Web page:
Most of us take our hot water for granted—and we use a lot of hot water. One study shows that household hot water usage averages about 25 gallons of hot water per person every day. Let’s say you’ve got four people in the house, that means you are using about 36,500 gallons of hot water every year.
To put that in perspective, that’s enough hot water to fill a swimming pool – a nice, big 20-foot by 44-foot pool. So it’s no wonder hot water heaters wear out and cost a lot to run.
And when they do, you’ve got a choice: a traditional water heater or a tankless water heater. To help figure out which is the right choice for you, read on for the pros and cons of each.
Traditional Storage Tank Water Heater
Traditional water heaters are the most common water heaters in homes across the country. With storage tanks ranging from 20 to 80 gallons, there’s a size for every family. And because they can use several fuel sources – electricity, propane, natural gas, or fuel oil – there’s a traditional water heater for your situation.
How Traditional Water Heaters Work
When you turn on a hot water tap, the tank releases hot water out of the top of the tank. Cold water enters the tank through the drip tube located at the bottom of the tank. That’s where the heating takes place. Tanks are designed so that enough cold water comes in to keep the tank full.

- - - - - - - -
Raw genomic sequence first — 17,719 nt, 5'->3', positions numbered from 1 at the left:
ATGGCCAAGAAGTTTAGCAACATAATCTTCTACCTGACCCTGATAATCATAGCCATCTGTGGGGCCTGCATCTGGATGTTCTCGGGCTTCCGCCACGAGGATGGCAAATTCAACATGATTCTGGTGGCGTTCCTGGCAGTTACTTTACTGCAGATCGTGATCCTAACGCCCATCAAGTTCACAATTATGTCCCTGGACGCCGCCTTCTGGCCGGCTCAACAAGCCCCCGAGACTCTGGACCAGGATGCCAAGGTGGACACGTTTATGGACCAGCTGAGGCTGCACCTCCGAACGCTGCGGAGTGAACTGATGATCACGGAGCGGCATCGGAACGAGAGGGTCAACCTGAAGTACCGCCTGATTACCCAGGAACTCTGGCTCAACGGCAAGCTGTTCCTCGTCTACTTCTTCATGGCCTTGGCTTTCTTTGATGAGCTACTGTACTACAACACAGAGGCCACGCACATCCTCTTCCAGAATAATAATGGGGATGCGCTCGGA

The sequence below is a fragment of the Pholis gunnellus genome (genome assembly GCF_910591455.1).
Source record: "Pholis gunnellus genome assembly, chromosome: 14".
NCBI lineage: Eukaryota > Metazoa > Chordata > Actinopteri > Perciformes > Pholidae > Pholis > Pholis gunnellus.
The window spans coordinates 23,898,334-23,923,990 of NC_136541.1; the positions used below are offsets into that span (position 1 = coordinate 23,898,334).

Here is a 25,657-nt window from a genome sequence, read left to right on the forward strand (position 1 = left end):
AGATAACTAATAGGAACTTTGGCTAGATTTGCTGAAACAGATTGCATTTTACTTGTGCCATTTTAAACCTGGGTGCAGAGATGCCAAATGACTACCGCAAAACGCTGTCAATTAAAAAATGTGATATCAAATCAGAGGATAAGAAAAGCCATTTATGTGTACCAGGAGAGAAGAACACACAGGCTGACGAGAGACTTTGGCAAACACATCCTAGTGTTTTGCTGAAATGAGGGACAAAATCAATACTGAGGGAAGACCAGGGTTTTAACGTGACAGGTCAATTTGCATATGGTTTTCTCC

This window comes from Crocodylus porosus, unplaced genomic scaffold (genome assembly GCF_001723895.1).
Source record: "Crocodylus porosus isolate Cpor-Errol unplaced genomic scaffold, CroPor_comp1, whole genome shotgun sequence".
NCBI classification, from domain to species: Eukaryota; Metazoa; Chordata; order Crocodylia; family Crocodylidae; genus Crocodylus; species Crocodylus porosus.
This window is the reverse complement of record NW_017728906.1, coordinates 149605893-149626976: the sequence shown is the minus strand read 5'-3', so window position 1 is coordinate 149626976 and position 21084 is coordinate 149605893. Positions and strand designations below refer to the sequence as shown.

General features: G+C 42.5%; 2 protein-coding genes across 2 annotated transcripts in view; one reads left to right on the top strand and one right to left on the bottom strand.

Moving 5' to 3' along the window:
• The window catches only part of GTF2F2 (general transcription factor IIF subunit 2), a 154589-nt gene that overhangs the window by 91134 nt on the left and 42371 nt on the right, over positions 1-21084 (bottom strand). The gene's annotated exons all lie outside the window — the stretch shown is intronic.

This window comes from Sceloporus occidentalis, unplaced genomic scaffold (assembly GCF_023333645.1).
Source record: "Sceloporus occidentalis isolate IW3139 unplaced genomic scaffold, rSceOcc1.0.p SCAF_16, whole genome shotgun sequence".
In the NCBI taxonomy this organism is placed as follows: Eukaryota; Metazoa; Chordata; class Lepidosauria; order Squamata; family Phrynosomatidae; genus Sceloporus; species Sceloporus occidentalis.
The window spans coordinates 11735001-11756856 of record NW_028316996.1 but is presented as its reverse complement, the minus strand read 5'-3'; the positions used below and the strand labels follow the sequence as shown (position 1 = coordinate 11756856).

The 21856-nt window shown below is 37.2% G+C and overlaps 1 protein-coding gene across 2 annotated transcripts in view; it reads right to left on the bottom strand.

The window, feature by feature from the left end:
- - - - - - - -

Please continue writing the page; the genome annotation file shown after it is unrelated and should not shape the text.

Pros of Traditional Water Heaters
Traditional water heaters are the most familiar to the average homeowner. They are still the industry standard, in part due to their benefits.
- Reliability With traditional water heaters, you won’t have any surprises. What you’ll get is reliability. The design and engineering are tried and true, proven – and improved – over many years. Most homeowners are familiar with them, and almost every plumber knows them inside and out. If your heater needs a part, replacements are widely available.
- High Flow Rate Traditional water heaters excel in situations where a high flow rate is needed. Got the dishwasher running, clothes in the washing machine, and a shower running? Tank water heaters are up to the job.
- Lower Purchase and Installation Costs Traditional water heaters also cost less – roughly half as much as tankless water heaters. Installation of traditional water heaters is also less complicated and expensive.
Cons of Traditional Water Heater
Despite the benefits, tank water heaters have their share of drawbacks. That’s one reason so many people are switching to tankless heaters.
- Short Life Expectancy Even with recent improvements, tank water heaters only have a short life expectancy of 10 – 13 years. With good maintenance, that can be extended. On the other hand, if you have hard, untreated water running through the tank, expect a much shorter life span.
- Standby Heat Loss Traditional water heaters heat the water in the tank whether you are using it or not. When the water in the tank just sits there, it slowly cools off. And it needs to heat up again, bringing it up to whatever temperature you have set. That costs money.